In addition to sharing any direct evidence of plagiarism, fabrication or falsification with institutions, journals should develop criteria for determining when reviewer or editor suspicions that work is ‘too good to be true’ or that something is ‘not right’ should be shared.
Issue 3: journals do not know whether an informal ‘off the record’ approach to an institution is possible
Since journals are typically not in a position (either legally or practically) to conduct detailed, formal investigations it is not always possible for an editor to obtain clear evidence or to judge whether an allegation is well-founded on the basis of submitted or published reports. While journals may request source data from authors, they do not have legal powers to obtain this, nor do they have access to laboratory notebooks or equipment logs, or the possibility to interview staff. Therefore, since journals do not normally have access to all the relevant information, their peer reviewers and editors may only be able to indicate they suspect that something is wrong.
Therefore, journals may sometimes want to contact institutions informally, to discuss their suspicions or concerns, or raise non-specific allegations about research integrity, without necessarily invoking a full investigation. Journals may also wish to know whether a researcher is currently being, or has recently been, investigated for suspected misconduct.
Journals need to understand that in some jurisdictions (for example, the United States) such an ‘off the record’ discussion is not always possible, as institutional research integrity officers and all those involved with investigations have to maintain the maximum confidentiality possible until the formal process has concluded and such conversations must be documented as part of the institutional record. Institutions risk being sued if they breach this confidentiality, e.g. by revealing that a researcher is under investigation. However, in other regions, the situation is different and it may be possible to discuss concerns informally and for universities to disclose whether an individual is currently under investigation.
Issue 4: should journals always contact authors about research integrity concerns?
In most cases, when journals have concerns about the integrity of submitted or published work, they should first raise them with the authors (usually starting with the corresponding author). This allows researchers to provide clarification, explanation or further information. Contacting authors is considered to reflect ‘due process’ or procedural fairness, and avoids wasting institutional and editorial time and resources over issues that arise from honest error and can be handled in a straightforward way by the journal. When approaching authors, journals are advised to describe concerns using neutral rather than accusatory language, for example highlighting the amount of text similarity rather than accusing an author of plagiarism. The presumption, at this stage, is that the authors are ‘innocent until proven otherwise’.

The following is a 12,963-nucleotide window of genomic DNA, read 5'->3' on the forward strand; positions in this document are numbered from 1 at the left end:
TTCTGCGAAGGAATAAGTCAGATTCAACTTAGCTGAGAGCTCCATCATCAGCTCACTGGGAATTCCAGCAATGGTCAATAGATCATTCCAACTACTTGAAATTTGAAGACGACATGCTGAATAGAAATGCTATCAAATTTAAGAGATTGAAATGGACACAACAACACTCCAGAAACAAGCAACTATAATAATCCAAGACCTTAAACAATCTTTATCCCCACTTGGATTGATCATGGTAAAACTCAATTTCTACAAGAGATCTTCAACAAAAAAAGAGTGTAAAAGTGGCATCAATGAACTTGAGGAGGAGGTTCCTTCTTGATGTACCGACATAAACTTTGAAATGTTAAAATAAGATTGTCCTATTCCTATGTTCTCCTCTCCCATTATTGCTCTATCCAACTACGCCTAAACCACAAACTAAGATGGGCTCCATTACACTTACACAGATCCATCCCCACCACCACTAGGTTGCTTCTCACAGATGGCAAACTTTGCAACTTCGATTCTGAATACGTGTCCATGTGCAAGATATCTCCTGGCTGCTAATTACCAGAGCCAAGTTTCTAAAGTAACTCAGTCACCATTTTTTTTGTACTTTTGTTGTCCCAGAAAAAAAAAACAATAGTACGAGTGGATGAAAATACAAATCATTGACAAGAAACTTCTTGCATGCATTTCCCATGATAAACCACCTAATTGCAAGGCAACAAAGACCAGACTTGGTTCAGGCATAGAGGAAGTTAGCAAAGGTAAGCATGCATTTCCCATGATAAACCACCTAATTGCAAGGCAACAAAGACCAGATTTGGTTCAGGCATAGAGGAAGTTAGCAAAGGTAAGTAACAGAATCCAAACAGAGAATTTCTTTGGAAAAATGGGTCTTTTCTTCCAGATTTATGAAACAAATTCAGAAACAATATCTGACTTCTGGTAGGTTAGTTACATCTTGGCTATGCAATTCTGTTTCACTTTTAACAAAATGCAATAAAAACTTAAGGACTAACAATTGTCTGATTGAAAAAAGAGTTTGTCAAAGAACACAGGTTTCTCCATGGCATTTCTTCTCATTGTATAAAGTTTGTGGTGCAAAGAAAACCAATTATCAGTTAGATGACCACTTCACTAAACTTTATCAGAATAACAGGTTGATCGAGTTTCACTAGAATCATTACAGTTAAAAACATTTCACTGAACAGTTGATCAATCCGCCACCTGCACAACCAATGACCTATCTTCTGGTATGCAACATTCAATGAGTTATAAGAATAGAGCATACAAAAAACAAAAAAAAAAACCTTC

However, journals should be aware that in cases of suspected data fabrication or falsification, raising concerns with the authors first could enable researchers to destroy or alter evidence that might be important for an institutional investigation (http://retractionwatch.com/2014/07/22/accounting-professor-faked-data-for-two-studies-destroyed-evidence-university-report/, https://www.baruch.cuny.edu/rio/research_misconduct_examples.htm). Therefore, when journals have well-founded suspicions or evidence of falsification or fabrication they should consider informing the institution at the same time as, or before, they contact the author(s).
Such cases are likely to be rare, since the circumstances in which journals have access to raw data are currently limited (but may include Western blots and other images). This situation may change as publication of research data becomes more widespread (http://aims.fao.org/activity/blog/%E2%80%98-state-open-data%E2%80%99-figshare%E2%80%99s-report-global-trends-around-open-data).
If a journal discovers evidence of falsification (e.g. inappropriate manipulation of images) or major plagiarism (e.g. reports from text-matching software verified by an editor) the journal should retain the evidence and should offer to share it with the institution. (See, for example the EMBO Press classification for image aberrations .) However, care should be taken to avoid revealing the identity of peer reviewers, or other people raising concerns, to an institution against their wishes or without their permission. Ensuring the anonymity of internal whistleblowers (i.e. members of a research group or department who raise concerns about colleagues or collaborators) may be difficult since, even if their name is not revealed, the source may be obvious to the authors if only a few people know about certain details of the research.
Journals should develop criteria to determine when the authors’ institution(s) should be contacted immediately without (or at the same time as) alerting the author(s). This would occur only in exceptional cases when journals have evidence of substantive or significant falsification or fabrication of data.
Issue 5: if a journal suspects that an author or peer reviewer has failed to disclose a relevant competing interest, should they refer this to the institution?
Readers, authors or reviewers sometimes suggest that relevant competing interests have not been disclosed during the review process or in a publication. If such allegations or concerns cannot be resolved after discussion with the authors or reviewers concerned (e.g. by publishing a correction if information has been omitted from a publication, or seeking additional peer review), the journal may consider contacting an institution. However, institutional responses vary. Some institutions maintain lists of researchers’ current interests and have policies about disclosure of competing interests. In such cases, it is appropriate for journals to raise concerns with the institution and to ask them for relevant information. However, not all institutions register such information, and, if they do not, they may be unable to respond to the journal’s enquiries. While failure to disclose a relevant interest is not always categorised as research misconduct, it is generally recognised to be poor practice and usually requires action by the journal (which will depend on the severity of the case). The WCRI notes that ‘being transparent about and managing competing interests’ is one aspect of research integrity .